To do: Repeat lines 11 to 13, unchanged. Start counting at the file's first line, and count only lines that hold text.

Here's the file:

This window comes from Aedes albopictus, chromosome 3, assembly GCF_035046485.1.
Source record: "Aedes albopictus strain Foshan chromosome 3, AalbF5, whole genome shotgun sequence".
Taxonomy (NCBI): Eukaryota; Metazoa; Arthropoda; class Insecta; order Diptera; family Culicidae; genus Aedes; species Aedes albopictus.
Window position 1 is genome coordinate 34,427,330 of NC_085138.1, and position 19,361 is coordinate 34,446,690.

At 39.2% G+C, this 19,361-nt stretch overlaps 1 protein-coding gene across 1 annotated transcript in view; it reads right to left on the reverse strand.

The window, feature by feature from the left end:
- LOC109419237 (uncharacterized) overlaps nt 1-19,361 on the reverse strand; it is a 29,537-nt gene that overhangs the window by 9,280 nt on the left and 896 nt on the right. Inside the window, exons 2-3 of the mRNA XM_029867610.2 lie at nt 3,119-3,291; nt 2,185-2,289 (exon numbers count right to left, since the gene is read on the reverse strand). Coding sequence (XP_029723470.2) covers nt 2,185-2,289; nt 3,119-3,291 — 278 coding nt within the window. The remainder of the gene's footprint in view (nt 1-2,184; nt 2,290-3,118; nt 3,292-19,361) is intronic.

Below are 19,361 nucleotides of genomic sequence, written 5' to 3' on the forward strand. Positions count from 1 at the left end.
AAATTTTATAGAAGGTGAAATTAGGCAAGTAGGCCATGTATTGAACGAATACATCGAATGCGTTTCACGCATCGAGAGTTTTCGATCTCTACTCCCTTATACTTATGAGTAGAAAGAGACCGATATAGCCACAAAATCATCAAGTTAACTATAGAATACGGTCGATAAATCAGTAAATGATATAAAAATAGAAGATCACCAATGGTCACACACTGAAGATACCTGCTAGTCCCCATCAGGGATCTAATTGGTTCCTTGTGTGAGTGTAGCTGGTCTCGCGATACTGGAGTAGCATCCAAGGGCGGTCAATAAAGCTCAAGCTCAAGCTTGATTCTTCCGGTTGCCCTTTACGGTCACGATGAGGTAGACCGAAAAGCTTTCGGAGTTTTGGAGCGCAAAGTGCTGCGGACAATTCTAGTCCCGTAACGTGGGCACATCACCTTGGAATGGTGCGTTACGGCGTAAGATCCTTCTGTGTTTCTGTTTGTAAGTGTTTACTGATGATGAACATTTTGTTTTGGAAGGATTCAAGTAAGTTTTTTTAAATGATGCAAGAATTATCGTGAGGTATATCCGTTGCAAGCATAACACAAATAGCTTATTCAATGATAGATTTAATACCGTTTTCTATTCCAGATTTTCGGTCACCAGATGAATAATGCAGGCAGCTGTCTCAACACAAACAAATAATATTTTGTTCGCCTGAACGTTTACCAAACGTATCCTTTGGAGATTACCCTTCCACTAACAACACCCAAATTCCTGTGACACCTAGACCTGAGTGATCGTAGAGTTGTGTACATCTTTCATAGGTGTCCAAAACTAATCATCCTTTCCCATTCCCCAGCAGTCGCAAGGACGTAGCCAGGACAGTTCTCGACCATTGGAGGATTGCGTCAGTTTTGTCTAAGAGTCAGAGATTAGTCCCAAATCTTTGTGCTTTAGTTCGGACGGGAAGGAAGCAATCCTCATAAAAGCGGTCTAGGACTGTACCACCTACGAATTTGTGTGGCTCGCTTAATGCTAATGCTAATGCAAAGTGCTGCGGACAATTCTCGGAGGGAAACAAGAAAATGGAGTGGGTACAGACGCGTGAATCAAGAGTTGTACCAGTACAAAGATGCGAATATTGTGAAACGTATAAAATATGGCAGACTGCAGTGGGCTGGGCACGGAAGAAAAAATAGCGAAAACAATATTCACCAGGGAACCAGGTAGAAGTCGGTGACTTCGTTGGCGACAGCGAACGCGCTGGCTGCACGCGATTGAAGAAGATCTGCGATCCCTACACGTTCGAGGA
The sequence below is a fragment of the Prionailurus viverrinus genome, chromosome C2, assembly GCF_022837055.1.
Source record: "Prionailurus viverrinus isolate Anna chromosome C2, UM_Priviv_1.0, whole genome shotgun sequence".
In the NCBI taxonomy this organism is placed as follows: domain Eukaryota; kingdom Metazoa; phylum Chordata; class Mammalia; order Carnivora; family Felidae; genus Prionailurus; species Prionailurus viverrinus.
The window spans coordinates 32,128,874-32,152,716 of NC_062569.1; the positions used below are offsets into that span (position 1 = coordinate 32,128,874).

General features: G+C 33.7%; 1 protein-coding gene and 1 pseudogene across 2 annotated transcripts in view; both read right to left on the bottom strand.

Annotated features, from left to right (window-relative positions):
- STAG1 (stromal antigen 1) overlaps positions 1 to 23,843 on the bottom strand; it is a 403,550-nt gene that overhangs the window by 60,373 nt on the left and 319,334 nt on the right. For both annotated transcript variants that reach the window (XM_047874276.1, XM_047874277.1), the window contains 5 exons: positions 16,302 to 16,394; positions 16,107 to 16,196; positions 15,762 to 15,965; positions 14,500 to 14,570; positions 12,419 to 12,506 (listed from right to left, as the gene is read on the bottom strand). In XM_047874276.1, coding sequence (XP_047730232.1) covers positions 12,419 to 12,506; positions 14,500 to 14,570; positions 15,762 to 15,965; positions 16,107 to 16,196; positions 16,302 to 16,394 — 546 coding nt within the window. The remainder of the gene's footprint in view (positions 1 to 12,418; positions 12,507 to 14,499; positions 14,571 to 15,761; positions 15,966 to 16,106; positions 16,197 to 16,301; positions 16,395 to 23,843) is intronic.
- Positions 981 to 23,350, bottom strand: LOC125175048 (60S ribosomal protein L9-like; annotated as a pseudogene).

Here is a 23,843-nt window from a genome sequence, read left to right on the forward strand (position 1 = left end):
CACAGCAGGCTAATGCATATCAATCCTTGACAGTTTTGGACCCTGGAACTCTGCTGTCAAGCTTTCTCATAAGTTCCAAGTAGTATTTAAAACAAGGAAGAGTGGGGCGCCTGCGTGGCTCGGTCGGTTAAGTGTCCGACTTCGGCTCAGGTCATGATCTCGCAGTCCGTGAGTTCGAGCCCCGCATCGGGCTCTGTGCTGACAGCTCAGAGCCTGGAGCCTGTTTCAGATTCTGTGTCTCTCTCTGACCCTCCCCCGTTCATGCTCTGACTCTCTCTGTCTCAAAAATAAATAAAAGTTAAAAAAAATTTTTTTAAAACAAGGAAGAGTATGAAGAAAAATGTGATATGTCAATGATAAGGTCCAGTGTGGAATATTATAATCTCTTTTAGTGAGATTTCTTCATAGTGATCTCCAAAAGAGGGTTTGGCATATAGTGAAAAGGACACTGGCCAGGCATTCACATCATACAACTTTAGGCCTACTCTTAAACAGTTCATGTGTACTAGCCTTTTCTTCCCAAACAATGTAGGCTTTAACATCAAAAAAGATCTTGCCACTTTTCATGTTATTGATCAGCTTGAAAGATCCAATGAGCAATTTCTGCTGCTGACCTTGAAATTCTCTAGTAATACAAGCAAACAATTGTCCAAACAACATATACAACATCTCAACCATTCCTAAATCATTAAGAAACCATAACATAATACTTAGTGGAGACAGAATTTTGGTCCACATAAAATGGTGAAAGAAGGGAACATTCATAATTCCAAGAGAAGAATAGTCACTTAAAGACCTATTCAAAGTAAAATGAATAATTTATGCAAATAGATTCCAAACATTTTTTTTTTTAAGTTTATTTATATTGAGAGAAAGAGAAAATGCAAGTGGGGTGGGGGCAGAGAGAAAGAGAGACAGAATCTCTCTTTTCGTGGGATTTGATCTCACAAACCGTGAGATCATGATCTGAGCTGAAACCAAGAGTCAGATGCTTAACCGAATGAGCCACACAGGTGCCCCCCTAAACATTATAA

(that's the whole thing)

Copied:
Source record: "Prionailurus viverrinus isolate Anna chromosome C2, UM_Priviv_1.0, whole genome shotgun sequence".
In the NCBI taxonomy this organism is placed as follows: domain Eukaryota; kingdom Metazoa; phylum Chordata; class Mammalia; order Carnivora; family Felidae; genus Prionailurus; species Prionailurus viverrinus.
The window spans coordinates 32,128,874-32,152,716 of NC_062569.1; the positions used below are offsets into that span (position 1 = coordinate 32,128,874).